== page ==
Legal Syncretism in Constitutional Rights in Africa: A Comparative Study of Nigeria, South Africa, and Ethiopia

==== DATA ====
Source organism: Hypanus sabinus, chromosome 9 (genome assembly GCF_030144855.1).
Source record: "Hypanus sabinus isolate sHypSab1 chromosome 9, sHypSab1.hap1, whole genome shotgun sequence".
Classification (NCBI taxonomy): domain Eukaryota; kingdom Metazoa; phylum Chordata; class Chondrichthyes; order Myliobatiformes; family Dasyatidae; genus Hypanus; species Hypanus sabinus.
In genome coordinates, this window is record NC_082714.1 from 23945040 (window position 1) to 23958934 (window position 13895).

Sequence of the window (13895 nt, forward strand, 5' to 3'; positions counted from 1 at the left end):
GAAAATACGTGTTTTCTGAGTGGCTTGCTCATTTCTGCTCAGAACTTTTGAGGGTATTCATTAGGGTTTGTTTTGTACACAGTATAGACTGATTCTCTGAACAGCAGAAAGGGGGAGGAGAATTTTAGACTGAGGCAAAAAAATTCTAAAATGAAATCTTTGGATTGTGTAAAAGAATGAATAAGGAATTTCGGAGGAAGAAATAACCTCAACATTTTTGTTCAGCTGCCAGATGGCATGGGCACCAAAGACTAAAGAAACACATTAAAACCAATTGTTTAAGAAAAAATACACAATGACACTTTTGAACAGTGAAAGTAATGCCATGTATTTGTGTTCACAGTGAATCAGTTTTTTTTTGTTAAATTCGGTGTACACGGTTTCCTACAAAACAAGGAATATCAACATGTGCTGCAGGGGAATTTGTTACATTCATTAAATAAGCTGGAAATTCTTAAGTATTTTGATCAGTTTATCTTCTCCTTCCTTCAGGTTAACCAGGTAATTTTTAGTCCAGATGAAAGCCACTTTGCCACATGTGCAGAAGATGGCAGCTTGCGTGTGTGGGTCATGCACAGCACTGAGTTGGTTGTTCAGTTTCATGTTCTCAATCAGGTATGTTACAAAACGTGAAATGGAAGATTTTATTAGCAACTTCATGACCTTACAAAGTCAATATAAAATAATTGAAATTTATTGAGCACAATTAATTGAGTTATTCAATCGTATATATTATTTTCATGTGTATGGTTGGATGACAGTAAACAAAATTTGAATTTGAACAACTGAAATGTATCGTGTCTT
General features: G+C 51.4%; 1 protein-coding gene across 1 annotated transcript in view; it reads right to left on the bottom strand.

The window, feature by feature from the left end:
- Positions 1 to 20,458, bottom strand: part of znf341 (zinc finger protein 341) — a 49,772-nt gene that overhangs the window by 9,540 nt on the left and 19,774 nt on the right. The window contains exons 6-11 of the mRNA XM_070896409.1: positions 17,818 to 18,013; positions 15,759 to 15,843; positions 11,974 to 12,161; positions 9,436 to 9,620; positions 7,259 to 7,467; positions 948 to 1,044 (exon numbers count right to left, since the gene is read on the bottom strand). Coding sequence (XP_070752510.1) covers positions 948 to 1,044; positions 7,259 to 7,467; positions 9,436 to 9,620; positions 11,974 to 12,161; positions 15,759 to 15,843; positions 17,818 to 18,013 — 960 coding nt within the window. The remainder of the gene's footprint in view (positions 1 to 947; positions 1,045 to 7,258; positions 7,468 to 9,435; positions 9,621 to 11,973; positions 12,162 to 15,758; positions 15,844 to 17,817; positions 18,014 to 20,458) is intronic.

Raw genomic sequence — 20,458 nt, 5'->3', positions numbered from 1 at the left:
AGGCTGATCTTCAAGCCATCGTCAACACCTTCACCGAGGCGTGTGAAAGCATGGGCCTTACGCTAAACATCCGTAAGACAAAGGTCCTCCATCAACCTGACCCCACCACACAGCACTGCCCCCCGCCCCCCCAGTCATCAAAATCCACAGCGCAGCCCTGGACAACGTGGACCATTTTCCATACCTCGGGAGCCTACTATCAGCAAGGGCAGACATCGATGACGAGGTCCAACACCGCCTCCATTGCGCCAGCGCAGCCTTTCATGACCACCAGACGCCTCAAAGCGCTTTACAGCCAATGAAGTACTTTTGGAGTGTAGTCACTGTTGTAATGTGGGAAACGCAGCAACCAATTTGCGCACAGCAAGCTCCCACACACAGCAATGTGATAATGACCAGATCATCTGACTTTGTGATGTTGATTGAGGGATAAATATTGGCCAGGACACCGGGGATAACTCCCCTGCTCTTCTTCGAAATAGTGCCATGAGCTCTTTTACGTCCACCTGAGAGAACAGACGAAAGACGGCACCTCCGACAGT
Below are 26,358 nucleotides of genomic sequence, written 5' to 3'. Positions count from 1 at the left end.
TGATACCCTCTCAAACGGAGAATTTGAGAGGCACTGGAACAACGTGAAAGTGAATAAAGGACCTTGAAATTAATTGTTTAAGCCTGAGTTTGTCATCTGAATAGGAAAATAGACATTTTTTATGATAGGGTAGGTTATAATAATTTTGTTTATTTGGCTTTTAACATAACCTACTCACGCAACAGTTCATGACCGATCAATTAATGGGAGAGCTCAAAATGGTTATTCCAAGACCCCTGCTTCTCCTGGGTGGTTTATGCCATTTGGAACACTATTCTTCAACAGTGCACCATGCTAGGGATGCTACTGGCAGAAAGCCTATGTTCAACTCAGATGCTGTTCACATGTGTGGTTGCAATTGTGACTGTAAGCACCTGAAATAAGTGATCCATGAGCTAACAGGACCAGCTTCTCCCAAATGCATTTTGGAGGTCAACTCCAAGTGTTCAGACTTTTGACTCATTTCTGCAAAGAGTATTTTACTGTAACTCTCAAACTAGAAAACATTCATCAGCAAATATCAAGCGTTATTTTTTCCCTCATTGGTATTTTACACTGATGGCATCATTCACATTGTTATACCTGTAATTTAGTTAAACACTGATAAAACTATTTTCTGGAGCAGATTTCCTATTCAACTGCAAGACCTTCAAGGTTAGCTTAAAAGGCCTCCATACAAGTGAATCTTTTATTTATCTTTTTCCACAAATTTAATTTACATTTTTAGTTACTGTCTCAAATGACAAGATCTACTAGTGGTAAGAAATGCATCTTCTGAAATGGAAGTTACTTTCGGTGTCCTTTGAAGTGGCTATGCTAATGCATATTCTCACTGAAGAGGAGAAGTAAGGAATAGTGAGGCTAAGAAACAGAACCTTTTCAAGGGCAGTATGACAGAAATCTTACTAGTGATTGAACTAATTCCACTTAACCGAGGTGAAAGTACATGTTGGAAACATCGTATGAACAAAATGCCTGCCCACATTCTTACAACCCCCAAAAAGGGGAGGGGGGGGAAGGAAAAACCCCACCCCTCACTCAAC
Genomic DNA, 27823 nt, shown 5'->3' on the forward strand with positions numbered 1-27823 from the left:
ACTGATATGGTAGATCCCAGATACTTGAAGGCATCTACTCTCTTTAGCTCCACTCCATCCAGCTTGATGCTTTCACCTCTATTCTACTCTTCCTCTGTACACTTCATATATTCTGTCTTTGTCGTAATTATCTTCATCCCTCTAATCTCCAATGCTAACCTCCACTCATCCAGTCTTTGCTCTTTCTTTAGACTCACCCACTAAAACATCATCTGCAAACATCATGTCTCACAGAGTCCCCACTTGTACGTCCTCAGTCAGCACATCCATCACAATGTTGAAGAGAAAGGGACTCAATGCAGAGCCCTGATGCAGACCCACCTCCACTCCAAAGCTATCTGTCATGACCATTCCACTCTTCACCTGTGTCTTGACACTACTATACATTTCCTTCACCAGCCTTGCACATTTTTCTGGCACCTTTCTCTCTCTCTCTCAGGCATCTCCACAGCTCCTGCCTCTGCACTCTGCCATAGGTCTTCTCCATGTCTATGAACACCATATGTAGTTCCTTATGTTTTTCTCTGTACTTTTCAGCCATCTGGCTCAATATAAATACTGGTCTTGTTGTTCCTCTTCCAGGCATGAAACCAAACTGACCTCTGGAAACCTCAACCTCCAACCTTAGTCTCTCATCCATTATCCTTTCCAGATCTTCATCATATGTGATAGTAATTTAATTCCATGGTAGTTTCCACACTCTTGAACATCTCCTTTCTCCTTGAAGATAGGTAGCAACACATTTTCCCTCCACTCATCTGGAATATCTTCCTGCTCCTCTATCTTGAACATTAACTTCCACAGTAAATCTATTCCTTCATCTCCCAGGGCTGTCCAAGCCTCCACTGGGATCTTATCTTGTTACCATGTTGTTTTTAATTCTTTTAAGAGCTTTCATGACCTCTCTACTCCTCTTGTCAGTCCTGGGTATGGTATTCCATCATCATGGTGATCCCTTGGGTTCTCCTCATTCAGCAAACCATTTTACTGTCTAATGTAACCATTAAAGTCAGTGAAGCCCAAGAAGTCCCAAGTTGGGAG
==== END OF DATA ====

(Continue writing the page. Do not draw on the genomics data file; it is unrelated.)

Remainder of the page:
Human rights have been an important part of the constitutional design in Africa. Even if human rights are universal and are consequently applicable to everyone everywhere, the way they figure in the constitutional design and manifest themselves in the judicial practice makes them syncretic in Africa. This is due to the fact that constitutional rights broadcast and channel the universalist ethos of human rights while incorporating the indigenous tenets of rights, be it customary or religious, in the same constitutional space. As a result, constitutional rights are the outcomes of acceptance, rejection, reinterpretation, and transformation of the liberal and indigenous notion of rights in constitutional politics. Accordingly, the substance of constitutional rights is contingent upon a number of considerations at a given time and space, and concomitantly, their liberal or indigenous conceptions can wax and wane. By taking women’s rights as one example of constitutional rights, on the one hand, and Nigeria, South Africa, and Ethiopia, as case studies, on the other, I will demonstrate how constitutional rights in Africa are syncretic and show its repercussions on constitutional government.